The New York Times therefore just published a philosophical defense of raping disabled people, and Peter Singer has—somehow—reached a new low on disability issues. (Actually, to be precise, an argument that it’s not clear what the harm is in raping disabled people, along with the implication that non-consensual sex acts against physically and mentally incapacitated people aren’t actually rape anyway if the victims do not know what consent is.)
Singer’s casual rationalization of sexual abuse actually offers a useful illustration of why nobody should subscribe to utilitarian philosophy to begin with. Utilitarians are meticulous and Spock-like in their deductions from premises, but their impeccable logic inevitably leads toward utterly horrifying or bizarre conclusions that totally conflict with people’s most basic shared moral values. Utilitarian reasoning can lead you to believe that there’s no such thing as “good” and “bad,” only “better” and “worse” (which means that genocide isn’t inherently bad, and in fact could be fine if it’s the least-worst available option in a certain set of circumstances). It can lead you to believe that it’s less morally justifiable for a couple to remain childless than it it is to murder an elderly homeless person in their sleep (because failing to create a potential happy long life is worse than taking someone’s unhappy short remaining life). It can, as Freddie deBoer has pointed out, lead you to believe that in the Jim Crow South, you should frame an innocent black man for a crime, knowing he will be lynched, if doing so would calm the resentments of the white community and thereby avoid having them perpetrate a wave of far more brutal violence. It can also lead you to be an apologist for sweatshops and factory collapses. Due to the nature of their premises, utilitarians constantly end up endorsing the moral necessity of an endless number of inhumane acts. It’s a terrible philosophy that leads to brutal and perverse conclusions, and at its worst, it turns you into Peter Singer.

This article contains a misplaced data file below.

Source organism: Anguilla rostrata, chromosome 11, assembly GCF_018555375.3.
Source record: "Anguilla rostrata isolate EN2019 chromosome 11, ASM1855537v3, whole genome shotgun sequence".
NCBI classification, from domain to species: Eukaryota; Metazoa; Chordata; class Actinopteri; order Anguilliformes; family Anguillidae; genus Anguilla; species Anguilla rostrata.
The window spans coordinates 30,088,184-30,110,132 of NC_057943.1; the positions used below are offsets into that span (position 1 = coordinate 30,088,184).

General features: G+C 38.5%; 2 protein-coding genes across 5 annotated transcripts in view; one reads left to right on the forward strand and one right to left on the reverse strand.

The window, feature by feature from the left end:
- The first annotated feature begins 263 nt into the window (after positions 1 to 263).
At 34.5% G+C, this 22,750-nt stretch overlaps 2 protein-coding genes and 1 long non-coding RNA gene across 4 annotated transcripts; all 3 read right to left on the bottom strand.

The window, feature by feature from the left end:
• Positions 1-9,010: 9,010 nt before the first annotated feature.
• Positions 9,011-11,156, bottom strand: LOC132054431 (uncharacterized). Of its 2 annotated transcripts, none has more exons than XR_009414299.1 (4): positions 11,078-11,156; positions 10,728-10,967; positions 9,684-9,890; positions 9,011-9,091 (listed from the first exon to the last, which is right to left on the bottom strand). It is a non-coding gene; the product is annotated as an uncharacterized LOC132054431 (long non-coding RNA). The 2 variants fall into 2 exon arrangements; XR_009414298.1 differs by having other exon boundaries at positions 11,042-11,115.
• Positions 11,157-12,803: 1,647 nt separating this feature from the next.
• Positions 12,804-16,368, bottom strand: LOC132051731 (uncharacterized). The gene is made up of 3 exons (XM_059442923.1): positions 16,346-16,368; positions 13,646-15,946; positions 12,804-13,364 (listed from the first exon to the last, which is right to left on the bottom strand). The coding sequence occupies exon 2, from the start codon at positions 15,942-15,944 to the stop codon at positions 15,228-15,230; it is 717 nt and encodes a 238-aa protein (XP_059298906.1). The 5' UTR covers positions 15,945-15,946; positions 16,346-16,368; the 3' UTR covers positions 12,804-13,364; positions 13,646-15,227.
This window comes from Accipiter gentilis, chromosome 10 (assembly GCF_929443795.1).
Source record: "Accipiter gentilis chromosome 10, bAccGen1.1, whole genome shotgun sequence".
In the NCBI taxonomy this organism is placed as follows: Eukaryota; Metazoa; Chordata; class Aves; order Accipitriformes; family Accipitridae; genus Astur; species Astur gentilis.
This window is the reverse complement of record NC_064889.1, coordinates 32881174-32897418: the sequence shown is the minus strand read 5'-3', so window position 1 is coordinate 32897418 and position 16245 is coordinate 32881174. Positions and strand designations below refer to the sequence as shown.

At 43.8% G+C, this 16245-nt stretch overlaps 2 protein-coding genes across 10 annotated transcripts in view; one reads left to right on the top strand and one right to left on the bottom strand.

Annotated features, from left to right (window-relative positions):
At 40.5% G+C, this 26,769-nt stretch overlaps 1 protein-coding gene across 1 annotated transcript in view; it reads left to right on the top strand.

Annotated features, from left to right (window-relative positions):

I suppose that, at this point, nobody can be surprised at Singer, though it really was somewhat unfortunate that he chose to follow up an argument for granting disabled people their agency with an argument for why sexually abusing them doesn’t cause harm. But he’s made it clear over his career that he doesn’t care about the consequences of dehumanizing people. Perhaps more shocking is the fact that the New York Times either didn’t notice what was being argued, or felt that the argument made a legitimate contribution to debates about consent and disability. Either way, the continued presence of Peter Singer in national dialogue about disability shows just how far we have to go before people like D.J. will actually be granted their full humanity, by prosecutors and philosophers alike.